Republicans have problems of their own but captivity to the cultural left is not one of them. The Republican Party has become the political home of many disaffected Democrats alarmed by the aggression of the cultural left. The fit is not always comfortable (neo-conservatives and the religious right for example), but the shared resistance towards leftist cultural imperialism makes it work, at least for the time being. This is one reason why Republican influence has grown over the last three decades, especially on state and local levels.
Political parties are not the primary agents of cultural renewal or decline. Nevertheless, since politics helps shape how renewal or decline is institutionalized within the culture, political involvement is important and necessary. Abolition is an example of how this works. Slavery in England was institutionalized for years and the government resisted any attempt to outlaw it. Christian activism (mostly the Methodists who emerged out of the Great Awakening in England in the eighteenth century) brought forward the precepts of the moral tradition and English society finally saw slavery as the evil that it was. Government responded and slavery was outlawed. The same occurred in America although with considerably more strife.
The private values of each candidate will determine their public decisions in areas where morals matter. If the former Clinton administration is any indication, a Kerry win will return an aggressive pro-abortion policy towards the third world (a particularly noxious form of American cultural arrogance), support of gay marriage, and a lessening of the restrictions on abortion (including infanticide) and euthanasia, aggressive funding of embryonic stem cell research among other culture of life issues. John Kerry is more liberal on these issues than Bill Clinton, and a world apart from George Bush. He will appoint administrators and jurists (and require a pro-abortion litmus test for Supreme Court nominees) who reflect his values and advance them.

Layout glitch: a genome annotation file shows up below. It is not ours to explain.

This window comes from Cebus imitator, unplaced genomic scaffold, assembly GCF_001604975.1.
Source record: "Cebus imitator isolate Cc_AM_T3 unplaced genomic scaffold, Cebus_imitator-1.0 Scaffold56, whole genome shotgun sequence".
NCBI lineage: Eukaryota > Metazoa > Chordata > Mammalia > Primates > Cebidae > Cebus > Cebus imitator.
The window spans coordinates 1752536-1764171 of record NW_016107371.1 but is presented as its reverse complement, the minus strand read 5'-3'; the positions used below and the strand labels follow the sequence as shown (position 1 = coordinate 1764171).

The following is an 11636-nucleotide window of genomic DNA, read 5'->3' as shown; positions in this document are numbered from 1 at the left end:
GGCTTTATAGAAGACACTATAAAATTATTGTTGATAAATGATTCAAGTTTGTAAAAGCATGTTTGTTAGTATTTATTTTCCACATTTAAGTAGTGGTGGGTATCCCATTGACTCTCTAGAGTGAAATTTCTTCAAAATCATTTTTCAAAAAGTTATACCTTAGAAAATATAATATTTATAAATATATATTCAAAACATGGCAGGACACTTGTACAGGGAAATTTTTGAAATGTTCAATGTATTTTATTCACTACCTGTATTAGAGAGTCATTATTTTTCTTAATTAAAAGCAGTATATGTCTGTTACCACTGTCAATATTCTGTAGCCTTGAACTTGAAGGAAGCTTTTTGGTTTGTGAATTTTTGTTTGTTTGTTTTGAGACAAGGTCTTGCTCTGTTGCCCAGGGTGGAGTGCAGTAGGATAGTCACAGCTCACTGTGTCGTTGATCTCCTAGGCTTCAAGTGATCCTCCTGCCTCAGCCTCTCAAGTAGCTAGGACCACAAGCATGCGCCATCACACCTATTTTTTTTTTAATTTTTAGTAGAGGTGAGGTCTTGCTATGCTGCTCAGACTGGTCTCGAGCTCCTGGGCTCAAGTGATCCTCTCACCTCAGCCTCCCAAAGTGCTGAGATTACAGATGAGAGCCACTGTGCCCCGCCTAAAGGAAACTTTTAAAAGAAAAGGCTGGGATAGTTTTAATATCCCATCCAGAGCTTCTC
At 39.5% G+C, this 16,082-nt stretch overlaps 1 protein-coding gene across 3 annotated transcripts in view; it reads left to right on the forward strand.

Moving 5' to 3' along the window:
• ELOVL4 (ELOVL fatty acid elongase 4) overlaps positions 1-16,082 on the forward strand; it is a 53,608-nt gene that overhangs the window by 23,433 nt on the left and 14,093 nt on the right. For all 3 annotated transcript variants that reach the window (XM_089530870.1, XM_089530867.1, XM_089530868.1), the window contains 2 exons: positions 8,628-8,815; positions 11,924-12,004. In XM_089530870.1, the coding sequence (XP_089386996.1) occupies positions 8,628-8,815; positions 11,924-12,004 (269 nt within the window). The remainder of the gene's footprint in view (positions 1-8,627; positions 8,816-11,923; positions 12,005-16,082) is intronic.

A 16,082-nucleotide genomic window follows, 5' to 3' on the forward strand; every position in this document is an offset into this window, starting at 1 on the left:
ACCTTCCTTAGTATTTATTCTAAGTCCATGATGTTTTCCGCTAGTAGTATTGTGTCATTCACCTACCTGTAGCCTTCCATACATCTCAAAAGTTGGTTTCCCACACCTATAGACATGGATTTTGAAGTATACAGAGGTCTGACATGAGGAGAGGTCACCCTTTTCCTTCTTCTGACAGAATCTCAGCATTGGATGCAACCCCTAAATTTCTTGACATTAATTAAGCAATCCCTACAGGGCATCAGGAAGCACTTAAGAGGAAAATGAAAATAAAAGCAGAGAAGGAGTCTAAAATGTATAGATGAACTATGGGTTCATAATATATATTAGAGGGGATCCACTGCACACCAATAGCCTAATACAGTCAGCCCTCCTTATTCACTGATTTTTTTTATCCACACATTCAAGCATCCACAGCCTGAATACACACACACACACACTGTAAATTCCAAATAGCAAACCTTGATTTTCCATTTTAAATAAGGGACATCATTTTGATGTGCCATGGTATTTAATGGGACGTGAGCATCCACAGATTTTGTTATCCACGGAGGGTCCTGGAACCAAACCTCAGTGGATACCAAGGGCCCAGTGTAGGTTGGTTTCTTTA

Democratic captivity to the cultural left doesn’t excuse Republican moral failings or inconsistencies. Religion is not politics, faith is more than activism. But Christians in the Democratic party are confronted with this discomforting truth: if they want to remain Democrat while remaining faithful to their moral tradition, they must resist the ideas and policies that militate against the moral precepts of their faith. Until the captivity to the cultural left is broken, the only place for a faithful Christian in the Democratic Party is as the outsider. It requires moral courage and clarity of mind to avoid the wrong compromises -- and supporting candidates who champion the moral precepts of the cultural left is a wrong compromise.
There is no such thing in politics as the party of God. Christ is always the outsider. But relative good exists and some choices are better than others. The cultural left seeks to enforce a moral vision that mimics the values of the moral tradition through a skillful and clever appropriation of the Judeo/Christian moral vocabulary, but in fact seeks to subvert and finally abolish that tradition. Today the Democratic Party functions as the political agent of the cultural left. Republicans fight this cultural imperialism and thus slow the institutionalization of the decline it portends.
Fr. Johannes L. Jacobse is a Greek Orthodox priest and edits the website
www.OrthodoxyToday.org. Read this article on the
Reprinted with permission.